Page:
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I am trying to get all parent/children from a one to many relationship. Traditionally, I could do this with a join, but doing so in the datastore is escaping me.

I have found several partial examples to do this, but not one that is complete yet.

I have:

class Owner(db.Model):
  name = db.StringProperty()

class Pet(db.Model):
  petname = db.StringProperty()
  owner = db.ReferenceProperty(Owner, collection_name='pets')

#now I want to print all pets owned by scott
scott = Owner(name="scott")

pets = Pet.all().filter('owner =', "scott").fetch(100)
print Pet.all().filter('owner =', "scott").fetch(0)
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3 Answers 3

Your query should work fine if you remove the quotes around "scott", I think.

You could also make all of Scott's Pet entities have his entity as their parent:

class Owner(db.Model):
    name = db.StringProperty()

class Pet(db.Model):
    petname = db.StringProperty()

scott = Owner(name="scott")

Pet(parent=scott, petname="rufus").put()
Pet(parent=scott, petname="fluffy").put()
Pet(parent=scott, petname="snoogums").put()

pets = Pet.all().ancestor(scott).fetch(100)
# Feed pets to your templating engine. So to speak.

By making scott the parent of the Pet entities, they are all added to the same entity group, and the ancestor query gives you a simple and stragihtforward way to get all of the Pet entities that are children of the given `Owner'. You should get much better performance with an ancestor query than a non-ancestor query.

This does impose the limitation that the Pet entities can only belong to one entity group, and if you wanted to have a Pet involved in multiple data relationships, you would have to choose another approach. If it is a one-to-one relationship, just storing a Reference to the other related entity.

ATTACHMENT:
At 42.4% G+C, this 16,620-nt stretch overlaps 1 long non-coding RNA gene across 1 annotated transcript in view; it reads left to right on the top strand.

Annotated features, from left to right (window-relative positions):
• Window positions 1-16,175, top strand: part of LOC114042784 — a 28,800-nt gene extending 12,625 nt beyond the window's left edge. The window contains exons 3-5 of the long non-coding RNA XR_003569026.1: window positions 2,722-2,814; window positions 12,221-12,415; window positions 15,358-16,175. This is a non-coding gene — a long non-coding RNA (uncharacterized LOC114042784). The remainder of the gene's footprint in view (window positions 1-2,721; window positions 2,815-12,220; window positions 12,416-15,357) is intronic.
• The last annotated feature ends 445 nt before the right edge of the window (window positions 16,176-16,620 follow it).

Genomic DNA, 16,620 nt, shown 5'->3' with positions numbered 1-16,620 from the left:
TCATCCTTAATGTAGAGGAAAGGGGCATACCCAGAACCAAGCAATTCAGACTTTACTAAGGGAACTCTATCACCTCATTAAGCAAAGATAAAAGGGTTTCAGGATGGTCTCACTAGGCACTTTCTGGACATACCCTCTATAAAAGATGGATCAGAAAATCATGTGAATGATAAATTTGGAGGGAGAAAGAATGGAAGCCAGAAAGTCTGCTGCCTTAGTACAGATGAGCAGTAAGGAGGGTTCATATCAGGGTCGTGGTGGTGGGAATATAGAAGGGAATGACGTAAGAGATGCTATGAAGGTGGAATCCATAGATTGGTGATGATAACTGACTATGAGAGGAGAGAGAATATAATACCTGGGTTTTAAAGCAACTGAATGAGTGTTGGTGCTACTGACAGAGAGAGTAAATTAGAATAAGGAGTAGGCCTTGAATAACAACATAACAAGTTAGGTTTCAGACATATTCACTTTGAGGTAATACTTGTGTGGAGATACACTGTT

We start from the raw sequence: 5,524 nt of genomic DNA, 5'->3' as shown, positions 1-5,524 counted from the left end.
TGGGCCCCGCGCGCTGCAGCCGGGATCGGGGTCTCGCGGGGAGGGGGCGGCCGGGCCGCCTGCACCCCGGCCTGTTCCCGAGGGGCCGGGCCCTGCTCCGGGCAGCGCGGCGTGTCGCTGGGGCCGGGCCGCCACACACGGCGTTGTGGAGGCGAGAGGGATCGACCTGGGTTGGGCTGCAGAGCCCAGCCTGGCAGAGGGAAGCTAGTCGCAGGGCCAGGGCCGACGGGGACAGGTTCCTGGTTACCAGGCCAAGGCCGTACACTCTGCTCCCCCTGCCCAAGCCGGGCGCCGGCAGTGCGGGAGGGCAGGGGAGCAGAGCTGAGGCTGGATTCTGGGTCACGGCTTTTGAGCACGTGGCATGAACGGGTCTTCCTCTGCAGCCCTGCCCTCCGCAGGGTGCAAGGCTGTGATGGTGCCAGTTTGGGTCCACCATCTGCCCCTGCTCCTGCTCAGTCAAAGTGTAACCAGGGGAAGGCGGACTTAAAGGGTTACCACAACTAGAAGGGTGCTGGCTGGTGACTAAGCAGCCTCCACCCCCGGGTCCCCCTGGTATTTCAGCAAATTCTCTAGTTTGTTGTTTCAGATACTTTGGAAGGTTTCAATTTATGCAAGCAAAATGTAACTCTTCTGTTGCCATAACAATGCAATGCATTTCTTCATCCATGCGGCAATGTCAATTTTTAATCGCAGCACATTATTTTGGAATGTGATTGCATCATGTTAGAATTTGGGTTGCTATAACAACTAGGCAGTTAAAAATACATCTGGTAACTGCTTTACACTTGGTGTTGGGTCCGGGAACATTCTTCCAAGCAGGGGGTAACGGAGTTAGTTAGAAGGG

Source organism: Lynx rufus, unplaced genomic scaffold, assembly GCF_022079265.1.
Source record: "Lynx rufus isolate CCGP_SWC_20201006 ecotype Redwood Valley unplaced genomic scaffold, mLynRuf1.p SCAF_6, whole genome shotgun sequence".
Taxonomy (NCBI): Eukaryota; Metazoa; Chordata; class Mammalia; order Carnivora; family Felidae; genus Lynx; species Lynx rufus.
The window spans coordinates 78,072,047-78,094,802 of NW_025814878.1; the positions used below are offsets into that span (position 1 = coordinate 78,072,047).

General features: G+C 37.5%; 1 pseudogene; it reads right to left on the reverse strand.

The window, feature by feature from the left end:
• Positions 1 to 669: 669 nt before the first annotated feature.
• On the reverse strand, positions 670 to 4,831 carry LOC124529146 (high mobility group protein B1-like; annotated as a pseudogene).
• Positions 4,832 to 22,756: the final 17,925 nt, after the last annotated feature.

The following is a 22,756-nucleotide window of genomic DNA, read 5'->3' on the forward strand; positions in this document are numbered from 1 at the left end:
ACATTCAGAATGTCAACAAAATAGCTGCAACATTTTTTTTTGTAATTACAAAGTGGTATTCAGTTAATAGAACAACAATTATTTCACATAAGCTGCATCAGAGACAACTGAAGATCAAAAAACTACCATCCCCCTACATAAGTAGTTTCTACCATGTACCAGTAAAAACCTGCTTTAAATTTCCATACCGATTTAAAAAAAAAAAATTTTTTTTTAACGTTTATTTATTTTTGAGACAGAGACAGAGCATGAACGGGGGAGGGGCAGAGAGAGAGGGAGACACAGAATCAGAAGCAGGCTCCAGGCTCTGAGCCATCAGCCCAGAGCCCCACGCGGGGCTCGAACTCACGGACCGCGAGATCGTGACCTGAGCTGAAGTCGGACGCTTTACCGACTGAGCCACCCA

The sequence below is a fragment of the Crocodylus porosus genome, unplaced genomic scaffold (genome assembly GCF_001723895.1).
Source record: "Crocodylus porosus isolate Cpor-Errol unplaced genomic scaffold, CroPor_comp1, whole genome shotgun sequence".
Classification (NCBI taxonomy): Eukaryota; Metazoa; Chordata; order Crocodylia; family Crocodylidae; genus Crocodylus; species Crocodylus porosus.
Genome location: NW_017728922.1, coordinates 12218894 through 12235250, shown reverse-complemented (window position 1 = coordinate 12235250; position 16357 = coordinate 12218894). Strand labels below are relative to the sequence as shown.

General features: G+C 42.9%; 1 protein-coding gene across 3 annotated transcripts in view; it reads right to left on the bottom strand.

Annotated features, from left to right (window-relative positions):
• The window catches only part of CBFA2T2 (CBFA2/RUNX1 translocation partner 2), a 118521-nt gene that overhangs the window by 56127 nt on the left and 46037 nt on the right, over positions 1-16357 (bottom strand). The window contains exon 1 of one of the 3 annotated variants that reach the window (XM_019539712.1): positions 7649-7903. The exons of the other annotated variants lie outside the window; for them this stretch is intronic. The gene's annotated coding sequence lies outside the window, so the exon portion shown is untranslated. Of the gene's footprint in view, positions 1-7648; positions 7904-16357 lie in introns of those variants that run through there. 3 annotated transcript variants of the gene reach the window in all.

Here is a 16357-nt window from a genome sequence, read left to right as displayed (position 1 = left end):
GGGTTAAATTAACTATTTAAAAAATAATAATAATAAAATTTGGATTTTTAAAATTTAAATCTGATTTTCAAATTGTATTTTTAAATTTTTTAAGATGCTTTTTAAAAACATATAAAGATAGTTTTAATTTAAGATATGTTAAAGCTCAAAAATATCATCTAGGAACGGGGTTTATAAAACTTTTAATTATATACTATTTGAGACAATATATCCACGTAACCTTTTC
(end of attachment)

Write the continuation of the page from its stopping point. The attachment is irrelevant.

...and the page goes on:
To have a printable representation of your Pet entity, give it a __unicode__ method, something like this:

class Pet(db.Model):
    petname = db.StringProperty()

    def __unicode__(self):
        return "I am " + self.petname

__unicode__ should return a string with the information that you want to see printed by the print statement. As Nick wisely points out in comments, you should not use print in an AppEngine application. The SDK comes with Django templates and Jinja2. Use one of those or import one that you prefer.

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I think that might be what I am looking for, but how do I print them out? If I just: print pets I get: [<__main__.Pet object at 0x10859df50>, <__main__.Pet object at 0x1085904d0>, <__main__.Pet object at 0x107bccb50>] –  stubble jumper Apr 9 '12 at 16:05
Answered your question, @stubblejumper –  Adam Crossland Apr 9 '12 at 16:13
Note that __repr__ is intended to return a 'code' representation of an object; __unicode__ is the method to use for a human-readable representation - but you should probably use a templating system and output just the bits you care about in the current situation. And you really, really, really shouldn't use 'print' in an App Engine app. –  Nick Johnson Apr 10 '12 at 5:40
In fact, print in an App Engine app is an almost automatic downvote from me, only the rest of Adam's answer is excellent. :) –  Nick Johnson Apr 10 '12 at 5:40
That's funny, Nick. I almost always remember to encourage people not to use print, but because he asked it as a comment rather than as part of the actual question, I sort blanked out on that. –  Adam Crossland Apr 10 '12 at 16:51

Look at The GQL examples made by google.

Use the owner name as unique key giving 'scott' to key_name instead of 'name' when instanciating Owner.

scott = Owner(key_name="scott")

Create the pet with scott as parent

pet = Pet(key_name='rufus', parent=scott)

And query his pets with

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You should filter by Key of Owner:

#not str "scott", use scott object.
pets = Pet.all().filter('owner =', scott).fetch(100)
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